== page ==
What’s the value of knowing who you are?
Think about it. Knowing what you’re best at, and what you should leave to others. Having a clear sense of what matters to you and behaving accordingly. Being consistent and reliable in how you show up in life. Invaluable, right? Those things are more than correlated with success. They are, in many cases, causal.
So, what is the value of clearly defining your brand?
I’d argue that too is invaluable. And, if you're a CMO, I bet you agree with me.
You already know, a well-defined brand makes your life as a marketer immeasurably easier, giving you the clarity of focus and ease of decision-making that a clear brand strategy dictates. It says what’s in and what’s out, leaving little room for debate or missteps. Like “the freedom of a tight brief”, a well-defined brand can define the playing field for your organization in a way that frees them up to think broadly and innovate, all the while knowing they are within bounds. And, of course, a clear brand results in consistency, and consistency is inextricably linked to brand value, in what is really a beautiful little cycle.
Yet, for too long, arguing the business value of branding has been a tough argument to make, and it's one that too often lands on deaf ears. Despite the advances in measuring the impact of marketing initiatives, it is still hard to attach a number to brand value, and even harder to communicate that number in a way that makes CEOs and investors confident enough to use it as a guide to decision-making..But, there's work being done by people like those at the Marketing Accountability Standards Board (MASB) and the Marketing Science Institute (MSI) who are putting a finer point on the value a strong brand contributes.
According to brand valuation standards validated by the MASB, brand value alone contributes 19.5% of enterprise value on average. Across categories. For consumer brands, that number can easily exceed 50%.
Academic research shows that brand directly affects share price: a 10% increase in brand value (per the MASB value model) correlates with a 3.3% increase in stock price.
The MSI, in an analysis of 220 consumer products, concluded that marketing-driven brand preference drove price premiums of 26% on average, even when brand quality was the same.
Brand tracking studies conducted by MASB and the MSI across more than 100 brands have demonstrated that brand preference predicts both cash flow and market share.
Millward Brown in its "BrandZ Top 100 Most Valuable Brands" study quantified that strong brands not only capture more sales but sell more often at a premium. They also perform better and recover more quickly in a crisis, with the value of the Kantar BrandZ™ Strong Brands Portfolio increasing 363% between April 2006 and April 2021, outperforming both the S&P 500 and the MSCI World Index.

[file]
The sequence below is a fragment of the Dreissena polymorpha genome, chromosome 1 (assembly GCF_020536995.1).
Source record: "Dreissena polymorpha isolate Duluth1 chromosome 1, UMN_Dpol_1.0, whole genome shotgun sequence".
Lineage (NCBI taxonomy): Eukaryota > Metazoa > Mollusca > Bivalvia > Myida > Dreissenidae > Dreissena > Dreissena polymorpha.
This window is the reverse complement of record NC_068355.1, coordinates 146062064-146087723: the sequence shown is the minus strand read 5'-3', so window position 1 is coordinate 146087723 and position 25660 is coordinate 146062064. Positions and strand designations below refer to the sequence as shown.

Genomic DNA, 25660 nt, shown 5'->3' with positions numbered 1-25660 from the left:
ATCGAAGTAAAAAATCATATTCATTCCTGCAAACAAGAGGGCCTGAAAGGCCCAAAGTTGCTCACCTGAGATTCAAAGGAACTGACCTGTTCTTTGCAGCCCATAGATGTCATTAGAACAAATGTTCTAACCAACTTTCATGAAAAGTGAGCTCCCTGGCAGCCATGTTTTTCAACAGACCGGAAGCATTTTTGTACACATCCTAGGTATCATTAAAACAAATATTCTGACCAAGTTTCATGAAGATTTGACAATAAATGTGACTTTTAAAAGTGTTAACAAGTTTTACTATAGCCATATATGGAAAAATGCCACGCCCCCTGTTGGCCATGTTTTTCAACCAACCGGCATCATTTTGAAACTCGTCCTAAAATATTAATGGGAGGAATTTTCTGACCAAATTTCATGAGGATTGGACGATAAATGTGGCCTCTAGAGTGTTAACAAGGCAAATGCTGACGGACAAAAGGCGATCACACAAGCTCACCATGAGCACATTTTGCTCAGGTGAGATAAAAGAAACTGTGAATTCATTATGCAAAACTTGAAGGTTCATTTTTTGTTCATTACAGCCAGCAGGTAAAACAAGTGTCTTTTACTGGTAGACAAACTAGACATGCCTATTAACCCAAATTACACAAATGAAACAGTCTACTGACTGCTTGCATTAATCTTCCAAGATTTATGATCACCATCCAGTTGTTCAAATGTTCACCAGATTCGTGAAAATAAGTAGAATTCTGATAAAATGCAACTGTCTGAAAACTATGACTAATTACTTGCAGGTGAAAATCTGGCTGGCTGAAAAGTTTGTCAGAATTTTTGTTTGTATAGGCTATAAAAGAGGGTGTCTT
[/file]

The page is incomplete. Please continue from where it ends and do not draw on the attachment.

Brands represent opportunity, not risk. As marketers, the more we can do to substantiate this and relate brand value to enterprise value, the more successful we will be.
There is some momentum toward an accepted standard for valuing brands. About two years ago, the International Standard Organization (ISO) unanimously passed a brand evaluation standard that has yet to gain wide adoption but establishes common practices for more accurately assessing brand value. Such standards could ultimately make the “what's it worth” conversation much easier. But, for now, marketers still have to rely on arguments like the ones I’ve made here.
If better defining or articulating your brand strategy is an investment you are preparing to argue for as the calendar turns to a new year, we’d be happy to help think about the most compelling argument to be made for your business. And, when it comes time to do the heavy lifting, bring in an outside perspective. I won’t even advocate for Firehouse here. There are any number of great partners and processes that could help, and what’s important is finding the one that best fits you and your organization. But, bring in an outside perspective, and keep your team from breathing too much of its own exhaust.
The data substantiates something you already know, the investment of dollars and time in branding can be well worth it. But I’ll leave you with a final thought: the trick is making the work actionable and allowing it to infuse your organization, because a binder on a shelf does little to create value.